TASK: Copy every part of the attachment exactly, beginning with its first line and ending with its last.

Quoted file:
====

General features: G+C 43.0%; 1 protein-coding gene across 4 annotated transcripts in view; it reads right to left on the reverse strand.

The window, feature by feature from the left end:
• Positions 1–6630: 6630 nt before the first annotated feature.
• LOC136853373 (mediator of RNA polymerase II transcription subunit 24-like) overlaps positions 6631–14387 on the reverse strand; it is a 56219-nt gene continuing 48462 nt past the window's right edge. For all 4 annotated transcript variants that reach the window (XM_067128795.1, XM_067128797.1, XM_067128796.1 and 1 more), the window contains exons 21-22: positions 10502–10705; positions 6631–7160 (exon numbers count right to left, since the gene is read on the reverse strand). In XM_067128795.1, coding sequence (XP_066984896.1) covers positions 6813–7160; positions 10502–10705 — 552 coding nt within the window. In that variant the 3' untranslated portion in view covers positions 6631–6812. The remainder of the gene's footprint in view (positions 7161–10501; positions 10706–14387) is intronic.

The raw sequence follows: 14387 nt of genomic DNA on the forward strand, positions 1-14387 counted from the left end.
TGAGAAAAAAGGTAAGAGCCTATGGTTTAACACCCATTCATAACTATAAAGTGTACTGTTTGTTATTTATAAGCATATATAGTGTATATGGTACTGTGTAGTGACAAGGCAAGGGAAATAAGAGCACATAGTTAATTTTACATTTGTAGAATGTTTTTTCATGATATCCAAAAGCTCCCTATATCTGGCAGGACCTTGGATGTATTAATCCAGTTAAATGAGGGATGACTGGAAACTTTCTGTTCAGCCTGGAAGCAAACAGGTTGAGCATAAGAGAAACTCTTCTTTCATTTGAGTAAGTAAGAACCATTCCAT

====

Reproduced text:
General features: G+C 43.0%; 1 protein-coding gene across 4 annotated transcripts in view; it reads right to left on the reverse strand.

The window, feature by feature from the left end:
• Positions 1–6630: 6630 nt before the first annotated feature.
• LOC136853373 (mediator of RNA polymerase II transcription subunit 24-like) overlaps positions 6631–14387 on the reverse strand; it is a 56219-nt gene continuing 48462 nt past the window's right edge. For all 4 annotated transcript variants that reach the window (XM_067128795.1, XM_067128797.1, XM_067128796.1 and 1 more), the window contains exons 21-22: positions 10502–10705; positions 6631–7160 (exon numbers count right to left, since the gene is read on the reverse strand). In XM_067128795.1, coding sequence (XP_066984896.1) covers positions 6813–7160; positions 10502–10705 — 552 coding nt within the window. In that variant the 3' untranslated portion in view covers positions 6631–6812. The remainder of the gene's footprint in view (positions 7161–10501; positions 10706–14387) is intronic.

The raw sequence follows: 14387 nt of genomic DNA on the forward strand, positions 1-14387 counted from the left end.
TGAGAAAAAAGGTAAGAGCCTATGGTTTAACACCCATTCATAACTATAAAGTGTACTGTTTGTTATTTATAAGCATATATAGTGTATATGGTACTGTGTAGTGACAAGGCAAGGGAAATAAGAGCACATAGTTAATTTTACATTTGTAGAATGTTTTTTCATGATATCCAAAAGCTCCCTATATCTGGCAGGACCTTGGATGTATTAATCCAGTTAAATGAGGGATGACTGGAAACTTTCTGTTCAGCCTGGAAGCAAACAGGTTGAGCATAAGAGAAACTCTTCTTTCATTTGAGTAAGTAAGAACCATTCCAT